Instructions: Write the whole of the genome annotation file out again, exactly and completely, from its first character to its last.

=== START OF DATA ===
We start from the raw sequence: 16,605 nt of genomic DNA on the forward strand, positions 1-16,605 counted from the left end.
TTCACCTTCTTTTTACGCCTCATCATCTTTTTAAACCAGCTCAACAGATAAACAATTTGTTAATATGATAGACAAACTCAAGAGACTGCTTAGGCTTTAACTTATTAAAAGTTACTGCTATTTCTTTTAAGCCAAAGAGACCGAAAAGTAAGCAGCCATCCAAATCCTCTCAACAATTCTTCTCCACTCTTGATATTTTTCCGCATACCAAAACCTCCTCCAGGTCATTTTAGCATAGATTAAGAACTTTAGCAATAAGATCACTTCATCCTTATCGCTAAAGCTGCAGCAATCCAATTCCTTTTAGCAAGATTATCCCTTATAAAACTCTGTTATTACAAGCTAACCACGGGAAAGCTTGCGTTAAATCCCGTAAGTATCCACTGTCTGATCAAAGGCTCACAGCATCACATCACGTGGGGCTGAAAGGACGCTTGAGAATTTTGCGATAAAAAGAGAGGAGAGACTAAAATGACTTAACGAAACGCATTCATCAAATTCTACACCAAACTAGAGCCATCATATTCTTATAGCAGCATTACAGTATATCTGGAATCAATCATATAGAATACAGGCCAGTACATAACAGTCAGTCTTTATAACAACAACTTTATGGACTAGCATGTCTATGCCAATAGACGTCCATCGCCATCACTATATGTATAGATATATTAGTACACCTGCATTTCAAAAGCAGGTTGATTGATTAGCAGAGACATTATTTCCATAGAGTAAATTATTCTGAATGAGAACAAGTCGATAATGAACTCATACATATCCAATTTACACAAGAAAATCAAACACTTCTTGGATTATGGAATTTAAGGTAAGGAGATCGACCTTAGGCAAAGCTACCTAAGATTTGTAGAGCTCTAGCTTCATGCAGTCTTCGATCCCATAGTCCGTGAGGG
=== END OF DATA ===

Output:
We start from the raw sequence: 16,605 nt of genomic DNA on the forward strand, positions 1-16,605 counted from the left end.
TTCACCTTCTTTTTACGCCTCATCATCTTTTTAAACCAGCTCAACAGATAAACAATTTGTTAATATGATAGACAAACTCAAGAGACTGCTTAGGCTTTAACTTATTAAAAGTTACTGCTATTTCTTTTAAGCCAAAGAGACCGAAAAGTAAGCAGCCATCCAAATCCTCTCAACAATTCTTCTCCACTCTTGATATTTTTCCGCATACCAAAACCTCCTCCAGGTCATTTTAGCATAGATTAAGAACTTTAGCAATAAGATCACTTCATCCTTATCGCTAAAGCTGCAGCAATCCAATTCCTTTTAGCAAGATTATCCCTTATAAAACTCTGTTATTACAAGCTAACCACGGGAAAGCTTGCGTTAAATCCCGTAAGTATCCACTGTCTGATCAAAGGCTCACAGCATCACATCACGTGGGGCTGAAAGGACGCTTGAGAATTTTGCGATAAAAAGAGAGGAGAGACTAAAATGACTTAACGAAACGCATTCATCAAATTCTACACCAAACTAGAGCCATCATATTCTTATAGCAGCATTACAGTATATCTGGAATCAATCATATAGAATACAGGCCAGTACATAACAGTCAGTCTTTATAACAACAACTTTATGGACTAGCATGTCTATGCCAATAGACGTCCATCGCCATCACTATATGTATAGATATATTAGTACACCTGCATTTCAAAAGCAGGTTGATTGATTAGCAGAGACATTATTTCCATAGAGTAAATTATTCTGAATGAGAACAAGTCGATAATGAACTCATACATATCCAATTTACACAAGAAAATCAAACACTTCTTGGATTATGGAATTTAAGGTAAGGAGATCGACCTTAGGCAAAGCTACCTAAGATTTGTAGAGCTCTAGCTTCATGCAGTCTTCGATCCCATAGTCCGTGAGGG